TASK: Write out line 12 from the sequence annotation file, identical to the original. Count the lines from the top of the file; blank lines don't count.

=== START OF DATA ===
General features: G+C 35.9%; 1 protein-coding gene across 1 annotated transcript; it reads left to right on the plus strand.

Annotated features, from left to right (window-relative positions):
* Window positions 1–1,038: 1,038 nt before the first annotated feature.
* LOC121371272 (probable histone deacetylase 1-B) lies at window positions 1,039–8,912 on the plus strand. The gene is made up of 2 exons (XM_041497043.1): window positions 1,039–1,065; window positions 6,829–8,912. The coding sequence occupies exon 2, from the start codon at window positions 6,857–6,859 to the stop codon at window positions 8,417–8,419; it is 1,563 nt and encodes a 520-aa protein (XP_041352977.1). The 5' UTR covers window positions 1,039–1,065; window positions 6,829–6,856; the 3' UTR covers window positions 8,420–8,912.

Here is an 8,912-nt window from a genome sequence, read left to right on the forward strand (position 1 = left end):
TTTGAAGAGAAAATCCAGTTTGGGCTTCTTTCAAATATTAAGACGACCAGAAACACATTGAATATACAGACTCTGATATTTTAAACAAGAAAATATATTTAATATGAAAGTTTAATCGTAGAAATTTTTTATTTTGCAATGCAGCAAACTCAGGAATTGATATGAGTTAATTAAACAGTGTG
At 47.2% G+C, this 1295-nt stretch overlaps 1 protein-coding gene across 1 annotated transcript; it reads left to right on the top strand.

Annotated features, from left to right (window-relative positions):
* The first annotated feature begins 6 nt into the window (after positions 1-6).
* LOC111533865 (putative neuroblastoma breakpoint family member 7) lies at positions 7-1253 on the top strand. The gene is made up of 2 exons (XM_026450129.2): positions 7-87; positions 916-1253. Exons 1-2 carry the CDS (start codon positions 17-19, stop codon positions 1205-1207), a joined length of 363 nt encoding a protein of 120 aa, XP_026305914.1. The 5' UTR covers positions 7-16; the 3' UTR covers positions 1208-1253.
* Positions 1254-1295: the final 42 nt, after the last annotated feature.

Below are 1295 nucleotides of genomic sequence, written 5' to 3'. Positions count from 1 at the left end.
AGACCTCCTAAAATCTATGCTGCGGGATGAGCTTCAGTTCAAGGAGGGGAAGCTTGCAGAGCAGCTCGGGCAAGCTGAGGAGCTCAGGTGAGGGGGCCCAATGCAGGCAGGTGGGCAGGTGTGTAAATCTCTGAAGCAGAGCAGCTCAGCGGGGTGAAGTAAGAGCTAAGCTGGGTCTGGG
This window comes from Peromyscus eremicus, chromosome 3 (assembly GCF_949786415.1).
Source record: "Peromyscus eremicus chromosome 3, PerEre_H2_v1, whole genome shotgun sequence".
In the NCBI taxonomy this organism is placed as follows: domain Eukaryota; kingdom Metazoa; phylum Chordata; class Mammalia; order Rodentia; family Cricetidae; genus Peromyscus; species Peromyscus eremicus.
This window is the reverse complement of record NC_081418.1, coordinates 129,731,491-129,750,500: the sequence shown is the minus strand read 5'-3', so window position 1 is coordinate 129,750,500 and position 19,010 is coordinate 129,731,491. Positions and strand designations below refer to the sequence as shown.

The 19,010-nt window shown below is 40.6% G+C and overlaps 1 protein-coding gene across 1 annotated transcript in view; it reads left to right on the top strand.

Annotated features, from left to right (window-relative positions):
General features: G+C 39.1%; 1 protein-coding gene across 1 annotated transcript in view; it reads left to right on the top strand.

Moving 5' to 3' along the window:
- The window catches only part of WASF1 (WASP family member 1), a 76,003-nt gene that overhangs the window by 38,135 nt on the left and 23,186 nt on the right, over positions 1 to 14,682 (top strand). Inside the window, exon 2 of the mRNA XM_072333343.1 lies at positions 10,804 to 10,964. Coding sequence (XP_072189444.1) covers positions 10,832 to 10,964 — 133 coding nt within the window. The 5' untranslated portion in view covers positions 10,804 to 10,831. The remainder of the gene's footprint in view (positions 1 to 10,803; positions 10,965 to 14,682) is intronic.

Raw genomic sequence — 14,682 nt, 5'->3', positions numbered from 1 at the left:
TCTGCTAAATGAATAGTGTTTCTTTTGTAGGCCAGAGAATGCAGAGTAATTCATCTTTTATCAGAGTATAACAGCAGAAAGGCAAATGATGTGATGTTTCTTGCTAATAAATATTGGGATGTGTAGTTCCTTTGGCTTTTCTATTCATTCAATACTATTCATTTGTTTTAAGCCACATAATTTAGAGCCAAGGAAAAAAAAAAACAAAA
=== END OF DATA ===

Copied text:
Below are 1295 nucleotides of genomic sequence, written 5' to 3'. Positions count from 1 at the left end.